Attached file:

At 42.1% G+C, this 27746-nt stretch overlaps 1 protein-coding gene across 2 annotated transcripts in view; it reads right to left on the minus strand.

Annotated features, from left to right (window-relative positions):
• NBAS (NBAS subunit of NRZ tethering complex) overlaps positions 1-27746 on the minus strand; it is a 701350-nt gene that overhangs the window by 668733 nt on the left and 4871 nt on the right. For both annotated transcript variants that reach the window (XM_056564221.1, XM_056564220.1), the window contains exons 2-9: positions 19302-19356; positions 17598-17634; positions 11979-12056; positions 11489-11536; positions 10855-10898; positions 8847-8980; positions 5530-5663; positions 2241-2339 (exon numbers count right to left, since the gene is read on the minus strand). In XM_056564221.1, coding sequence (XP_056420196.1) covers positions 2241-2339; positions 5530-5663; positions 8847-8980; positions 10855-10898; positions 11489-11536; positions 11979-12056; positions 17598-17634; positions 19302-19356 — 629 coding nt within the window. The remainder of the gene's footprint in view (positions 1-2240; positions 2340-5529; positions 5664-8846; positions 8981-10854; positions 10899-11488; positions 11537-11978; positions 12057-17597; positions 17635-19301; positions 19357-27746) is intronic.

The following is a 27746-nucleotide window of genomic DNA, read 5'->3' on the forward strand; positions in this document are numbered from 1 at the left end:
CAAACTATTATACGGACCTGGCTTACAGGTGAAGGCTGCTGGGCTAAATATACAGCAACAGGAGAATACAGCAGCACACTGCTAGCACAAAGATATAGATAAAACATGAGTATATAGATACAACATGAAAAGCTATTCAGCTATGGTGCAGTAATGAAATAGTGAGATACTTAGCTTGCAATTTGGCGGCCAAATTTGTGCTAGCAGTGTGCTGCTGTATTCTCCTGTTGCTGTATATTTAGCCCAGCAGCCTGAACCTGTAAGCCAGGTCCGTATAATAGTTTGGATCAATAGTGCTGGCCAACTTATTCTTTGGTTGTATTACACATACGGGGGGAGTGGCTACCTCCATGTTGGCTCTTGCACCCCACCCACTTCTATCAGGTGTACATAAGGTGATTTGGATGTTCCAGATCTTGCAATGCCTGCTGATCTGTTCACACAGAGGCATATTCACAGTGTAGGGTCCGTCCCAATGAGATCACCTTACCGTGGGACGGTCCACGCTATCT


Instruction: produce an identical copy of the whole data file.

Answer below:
At 42.1% G+C, this 27746-nt stretch overlaps 1 protein-coding gene across 2 annotated transcripts in view; it reads right to left on the minus strand.

Annotated features, from left to right (window-relative positions):
• NBAS (NBAS subunit of NRZ tethering complex) overlaps positions 1-27746 on the minus strand; it is a 701350-nt gene that overhangs the window by 668733 nt on the left and 4871 nt on the right. For both annotated transcript variants that reach the window (XM_056564221.1, XM_056564220.1), the window contains exons 2-9: positions 19302-19356; positions 17598-17634; positions 11979-12056; positions 11489-11536; positions 10855-10898; positions 8847-8980; positions 5530-5663; positions 2241-2339 (exon numbers count right to left, since the gene is read on the minus strand). In XM_056564221.1, coding sequence (XP_056420196.1) covers positions 2241-2339; positions 5530-5663; positions 8847-8980; positions 10855-10898; positions 11489-11536; positions 11979-12056; positions 17598-17634; positions 19302-19356 — 629 coding nt within the window. The remainder of the gene's footprint in view (positions 1-2240; positions 2340-5529; positions 5664-8846; positions 8981-10854; positions 10899-11488; positions 11537-11978; positions 12057-17597; positions 17635-19301; positions 19357-27746) is intronic.

The following is a 27746-nucleotide window of genomic DNA, read 5'->3' on the forward strand; positions in this document are numbered from 1 at the left end:
CAAACTATTATACGGACCTGGCTTACAGGTGAAGGCTGCTGGGCTAAATATACAGCAACAGGAGAATACAGCAGCACACTGCTAGCACAAAGATATAGATAAAACATGAGTATATAGATACAACATGAAAAGCTATTCAGCTATGGTGCAGTAATGAAATAGTGAGATACTTAGCTTGCAATTTGGCGGCCAAATTTGTGCTAGCAGTGTGCTGCTGTATTCTCCTGTTGCTGTATATTTAGCCCAGCAGCCTGAACCTGTAAGCCAGGTCCGTATAATAGTTTGGATCAATAGTGCTGGCCAACTTATTCTTTGGTTGTATTACACATACGGGGGGAGTGGCTACCTCCATGTTGGCTCTTGCACCCCACCCACTTCTATCAGGTGTACATAAGGTGATTTGGATGTTCCAGATCTTGCAATGCCTGCTGATCTGTTCACACAGAGGCATATTCACAGTGTAGGGTCCGTCCCAATGAGATCACCTTACCGTGGGACGGTCCACGCTATCT